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Lemon Branch Impasto Painting Tutorial for Beginners in 4 parts

Lemon Branch Impasto Painting Tutorial for Beginners in 4 parts

Dive into the world of impasto painting with a simple yet satisfying project: a Lemon Branch composition. This tutorial is designed with beginners in mind, offering an accessible entry point to the sculptural and multidimensional aspects of impasto art. Utilizing a limited color palette ensures that even those new to mixing acrylic paints can achieve vibrant results without the worry of muddying colors. Through the combination of piping bags and palette knives, we'll explore techniques that bring texture and depth to your artwork, making it an enjoyable process for anyone looking to explore the tactile side of painting.



Materials Needed:

16 oz Primary Yellow Heavy Texture - $18
32 oz Titanium White Heavy Texture - $19
2 oz India Yellow Acrylic Colors - $7
2 oz Ultramarine Blue Acrylic Colors - $9
2 oz Alizarin Crimson Acrylic Colors - $11
16 oz White Base Coat - $17
2023 Spade Palette Knife - $7
Two 16-inch Paint Piping Bags - $9 (50 pack)
12x12x1.5 inch Wood Panel - $13
1-inch Panel Brush - $3
402 Ruffle Piping Tip (Note: Not available on our website)

Shop Heavy Texture

Shop Acrylic Colors

Shop Art Supplies


Getting Started:
Practice the following parts on your palette before applying them to the wood panel. This will help you get a feel for the impasto techniques and how the materials work together.

Part 1: Branch Basics

  1. Squeeze equal parts of India Yellow and Ultramarine Blue onto your palette, and mix thoroughly using a palette knife. Do not mix fully; aim for striations of color to create contrasts of light green chartreuse, warm yellows, and deep cool greens.
  2. Take the green mixture and coat the inside of the 16 inch piping bag using your palette knife. Use your hands to smear the paint around until the inside is throughly coated.
  3. Open the piping bag with the green mix and add a generous amount of Titanium White to the center until the piping bag is 3/4 of the way full.
  4. Snip the tip of the bag to about a quarter inch and pipe out the stem with even pressure to draw out your branches. Keep the bag twisted and tight to keep your branches uniform in shape 

Part 2: Leafy Accents

  1. Using the same bag, create a fat dollop for the leaf base.
  2. Coat the bottom of your palette knife with a mix of India Yellow and Ultramarine Blue, then swoop it upward through the dollop in one stroke to form the leaf shape. Clean your knife off each time before you swipe a new leaf.
  3. Add a vein detail by slicing through the leaf with just the tip of the knife, aiming for an abstract or impressionistic effect.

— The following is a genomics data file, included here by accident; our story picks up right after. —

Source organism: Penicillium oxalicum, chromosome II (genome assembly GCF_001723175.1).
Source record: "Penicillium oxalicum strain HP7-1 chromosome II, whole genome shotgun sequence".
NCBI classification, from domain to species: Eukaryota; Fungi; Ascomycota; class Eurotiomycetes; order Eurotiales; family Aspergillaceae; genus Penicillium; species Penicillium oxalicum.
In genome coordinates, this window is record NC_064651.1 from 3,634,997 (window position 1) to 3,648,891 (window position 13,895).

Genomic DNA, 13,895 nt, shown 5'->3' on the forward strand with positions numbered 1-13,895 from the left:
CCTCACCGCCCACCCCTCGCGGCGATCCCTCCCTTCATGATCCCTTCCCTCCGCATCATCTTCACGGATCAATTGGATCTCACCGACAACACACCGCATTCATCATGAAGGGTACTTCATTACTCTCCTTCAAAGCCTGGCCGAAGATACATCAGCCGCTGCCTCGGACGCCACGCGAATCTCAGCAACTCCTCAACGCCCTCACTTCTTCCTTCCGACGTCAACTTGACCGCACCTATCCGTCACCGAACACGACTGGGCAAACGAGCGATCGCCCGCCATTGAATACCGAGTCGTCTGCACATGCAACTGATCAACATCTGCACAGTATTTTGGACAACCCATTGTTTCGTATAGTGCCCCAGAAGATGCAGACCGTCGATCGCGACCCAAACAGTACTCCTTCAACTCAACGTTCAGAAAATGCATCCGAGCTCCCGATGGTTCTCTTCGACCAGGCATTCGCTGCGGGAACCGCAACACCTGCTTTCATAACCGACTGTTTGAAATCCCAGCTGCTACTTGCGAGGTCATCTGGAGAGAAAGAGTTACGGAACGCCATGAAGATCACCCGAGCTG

Part 3: Blossoming Flowers

  1. Fit a 402 ruffle paint piping tip into a new piping bag, trimming the bag so the tip fits snugly.
  2. Inside this bag, swirl a small amount of Alizarin Crimson, then add Titanium White Heavy Texture to the center.
  3. Practice piping flower petals onto your palette, forming four or five petals per blossom. Position a few clusters around the branches to keep the composition balanced, with lemons as the focal point.

Part 4: The Lemons

  1. Take your bag of Primary Yellow Heavy Texture, cutting a half-inch opening at the tip.
  2. Expel any air bubbles and begin piping out lemon shapes with firm, even pressure, aiming for the size of real lemons.
  3. Resist the urge to rework the lemons. It's best to leave them as be.

Additional Steps

Now that you have successfully practiced each part on your palette, you are now ready to commit to painting the real thing on your wood panel. 

  1. Coat your wood panel with a thick layer of White Base Coat using expressive brushstrokes.
  2. Directly on the panel, blend any variation of Acrylic Colors and Base Coat using your panel brush. Mix according to your preference for the background. In this example, Phthalo Blue, a hair of Carbon Black, and Yellow Iron Oxide were used.
  3. Use the video or above photos as a reference. It's easy to get carried working with texture so having a plan will help ground your piece.
  4. Allow the painting to air dry for about an hour,  plug in a fan to expedite the drying process for at least a couple hours, and ensure at least 24 hours of drying time before displaying.


Conclusion:
Remember, the key to beautiful impasto work is consistency and flow. Keep your piping bags twisted and tight for precision. Practice makes perfect, so don't hesitate to use your palette for trial runs before committing to the actual painting. The simplicity of the process, paired with the sculptural depth achieved through our specialized techniques, offers a fulfilling artistic endeavor without the need for varnishes, sealants, or additional mixing mediums. Thanks for choosing gaffrey art material to elevate your daily painting experience.